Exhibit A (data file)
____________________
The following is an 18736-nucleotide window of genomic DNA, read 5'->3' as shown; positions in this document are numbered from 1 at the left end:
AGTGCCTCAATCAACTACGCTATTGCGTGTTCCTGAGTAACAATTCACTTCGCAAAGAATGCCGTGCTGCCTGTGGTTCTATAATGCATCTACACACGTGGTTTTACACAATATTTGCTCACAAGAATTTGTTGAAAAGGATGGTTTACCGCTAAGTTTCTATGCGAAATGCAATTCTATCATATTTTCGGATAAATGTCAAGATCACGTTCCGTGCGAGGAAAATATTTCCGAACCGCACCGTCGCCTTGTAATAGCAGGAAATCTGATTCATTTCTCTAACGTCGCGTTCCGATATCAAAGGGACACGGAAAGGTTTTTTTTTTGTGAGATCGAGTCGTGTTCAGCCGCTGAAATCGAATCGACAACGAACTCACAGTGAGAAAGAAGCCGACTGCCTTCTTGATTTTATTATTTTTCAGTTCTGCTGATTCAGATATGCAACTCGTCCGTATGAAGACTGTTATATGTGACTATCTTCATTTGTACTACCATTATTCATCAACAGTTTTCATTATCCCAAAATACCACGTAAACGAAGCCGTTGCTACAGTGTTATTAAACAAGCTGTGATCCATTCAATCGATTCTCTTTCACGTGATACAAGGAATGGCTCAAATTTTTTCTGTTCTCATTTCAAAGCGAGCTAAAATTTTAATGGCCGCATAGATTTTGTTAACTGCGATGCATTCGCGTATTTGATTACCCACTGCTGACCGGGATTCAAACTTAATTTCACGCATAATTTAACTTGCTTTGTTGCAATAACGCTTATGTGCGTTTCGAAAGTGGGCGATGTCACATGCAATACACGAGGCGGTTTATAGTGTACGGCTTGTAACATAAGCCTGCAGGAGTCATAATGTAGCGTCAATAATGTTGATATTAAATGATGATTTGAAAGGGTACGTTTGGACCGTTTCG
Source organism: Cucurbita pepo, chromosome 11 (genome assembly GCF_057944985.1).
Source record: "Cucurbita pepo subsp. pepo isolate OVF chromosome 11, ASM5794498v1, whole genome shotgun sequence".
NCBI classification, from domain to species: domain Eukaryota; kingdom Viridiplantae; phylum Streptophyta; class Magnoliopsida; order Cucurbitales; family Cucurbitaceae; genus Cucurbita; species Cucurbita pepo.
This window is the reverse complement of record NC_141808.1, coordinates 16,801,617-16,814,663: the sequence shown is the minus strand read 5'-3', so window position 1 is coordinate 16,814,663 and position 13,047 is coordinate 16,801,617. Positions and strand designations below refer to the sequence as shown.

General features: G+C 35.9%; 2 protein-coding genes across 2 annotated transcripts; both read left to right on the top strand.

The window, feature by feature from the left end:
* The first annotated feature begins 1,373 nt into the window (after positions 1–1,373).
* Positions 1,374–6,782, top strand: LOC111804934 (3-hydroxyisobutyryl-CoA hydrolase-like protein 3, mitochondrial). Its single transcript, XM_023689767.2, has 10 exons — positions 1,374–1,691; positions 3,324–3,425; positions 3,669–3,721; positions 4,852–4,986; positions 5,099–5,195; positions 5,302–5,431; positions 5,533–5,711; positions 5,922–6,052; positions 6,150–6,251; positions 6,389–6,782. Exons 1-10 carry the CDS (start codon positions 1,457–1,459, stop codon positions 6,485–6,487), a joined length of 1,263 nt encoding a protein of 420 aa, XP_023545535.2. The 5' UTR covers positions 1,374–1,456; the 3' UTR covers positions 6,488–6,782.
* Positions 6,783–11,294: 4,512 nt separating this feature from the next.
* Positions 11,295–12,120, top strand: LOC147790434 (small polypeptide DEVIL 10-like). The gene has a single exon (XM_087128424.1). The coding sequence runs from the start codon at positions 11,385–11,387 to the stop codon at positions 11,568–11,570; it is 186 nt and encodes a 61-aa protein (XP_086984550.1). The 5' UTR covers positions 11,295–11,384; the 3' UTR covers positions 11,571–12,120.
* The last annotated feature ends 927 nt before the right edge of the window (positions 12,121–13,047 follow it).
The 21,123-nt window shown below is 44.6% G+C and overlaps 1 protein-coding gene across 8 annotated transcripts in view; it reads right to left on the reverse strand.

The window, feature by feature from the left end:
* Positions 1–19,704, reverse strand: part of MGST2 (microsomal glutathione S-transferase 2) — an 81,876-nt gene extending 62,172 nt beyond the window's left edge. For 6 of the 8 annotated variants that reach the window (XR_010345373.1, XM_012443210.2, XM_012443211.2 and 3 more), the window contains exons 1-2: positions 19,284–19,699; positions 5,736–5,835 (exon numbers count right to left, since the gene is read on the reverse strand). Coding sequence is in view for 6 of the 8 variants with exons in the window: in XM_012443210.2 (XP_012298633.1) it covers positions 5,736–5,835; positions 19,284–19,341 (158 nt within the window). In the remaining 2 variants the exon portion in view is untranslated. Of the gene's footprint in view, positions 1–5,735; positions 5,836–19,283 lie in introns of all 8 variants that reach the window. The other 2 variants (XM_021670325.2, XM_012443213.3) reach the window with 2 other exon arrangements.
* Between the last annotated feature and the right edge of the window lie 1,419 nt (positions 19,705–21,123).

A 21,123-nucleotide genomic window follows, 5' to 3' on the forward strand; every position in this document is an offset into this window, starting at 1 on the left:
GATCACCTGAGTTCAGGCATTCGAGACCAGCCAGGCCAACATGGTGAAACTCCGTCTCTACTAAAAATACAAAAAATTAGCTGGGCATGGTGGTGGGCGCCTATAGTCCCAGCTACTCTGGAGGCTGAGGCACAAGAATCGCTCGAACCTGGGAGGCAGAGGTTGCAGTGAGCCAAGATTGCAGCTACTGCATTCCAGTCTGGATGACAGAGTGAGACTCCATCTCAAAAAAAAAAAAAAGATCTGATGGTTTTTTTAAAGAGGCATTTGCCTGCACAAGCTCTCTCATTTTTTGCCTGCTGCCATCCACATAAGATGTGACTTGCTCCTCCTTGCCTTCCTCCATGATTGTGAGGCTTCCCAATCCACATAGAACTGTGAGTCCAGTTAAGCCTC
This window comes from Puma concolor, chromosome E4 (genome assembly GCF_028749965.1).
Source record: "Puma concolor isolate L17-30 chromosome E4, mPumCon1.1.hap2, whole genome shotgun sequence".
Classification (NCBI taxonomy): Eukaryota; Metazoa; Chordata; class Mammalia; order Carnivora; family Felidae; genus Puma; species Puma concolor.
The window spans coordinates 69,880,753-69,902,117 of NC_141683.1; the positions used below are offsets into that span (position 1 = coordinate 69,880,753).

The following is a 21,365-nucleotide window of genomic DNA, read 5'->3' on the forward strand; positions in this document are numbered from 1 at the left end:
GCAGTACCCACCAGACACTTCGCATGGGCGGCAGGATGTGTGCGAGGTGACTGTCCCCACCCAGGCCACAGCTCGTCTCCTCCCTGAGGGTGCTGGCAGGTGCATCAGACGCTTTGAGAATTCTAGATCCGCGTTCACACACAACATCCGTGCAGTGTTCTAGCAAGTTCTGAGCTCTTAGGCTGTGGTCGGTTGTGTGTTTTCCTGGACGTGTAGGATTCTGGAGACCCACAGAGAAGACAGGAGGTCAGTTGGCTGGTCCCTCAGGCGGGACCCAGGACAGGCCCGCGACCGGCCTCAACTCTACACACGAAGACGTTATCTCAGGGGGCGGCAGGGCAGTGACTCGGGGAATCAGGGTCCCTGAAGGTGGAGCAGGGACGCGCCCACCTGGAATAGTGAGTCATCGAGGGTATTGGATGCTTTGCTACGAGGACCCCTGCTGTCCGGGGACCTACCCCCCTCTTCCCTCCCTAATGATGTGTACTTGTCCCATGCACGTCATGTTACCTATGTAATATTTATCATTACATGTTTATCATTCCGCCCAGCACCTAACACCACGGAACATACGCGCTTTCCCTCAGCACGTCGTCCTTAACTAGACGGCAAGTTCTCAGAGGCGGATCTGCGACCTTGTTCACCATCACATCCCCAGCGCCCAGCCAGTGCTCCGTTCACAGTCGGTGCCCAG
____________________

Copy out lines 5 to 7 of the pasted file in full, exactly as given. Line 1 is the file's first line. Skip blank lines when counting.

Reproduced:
NCBI classification, from domain to species: domain Eukaryota; kingdom Viridiplantae; phylum Streptophyta; class Magnoliopsida; order Cucurbitales; family Cucurbitaceae; genus Cucurbita; species Cucurbita pepo.
This window is the reverse complement of record NC_141808.1, coordinates 16,801,617-16,814,663: the sequence shown is the minus strand read 5'-3', so window position 1 is coordinate 16,814,663 and position 13,047 is coordinate 16,801,617. Positions and strand designations below refer to the sequence as shown.

General features: G+C 35.9%; 2 protein-coding genes across 2 annotated transcripts; both read left to right on the top strand.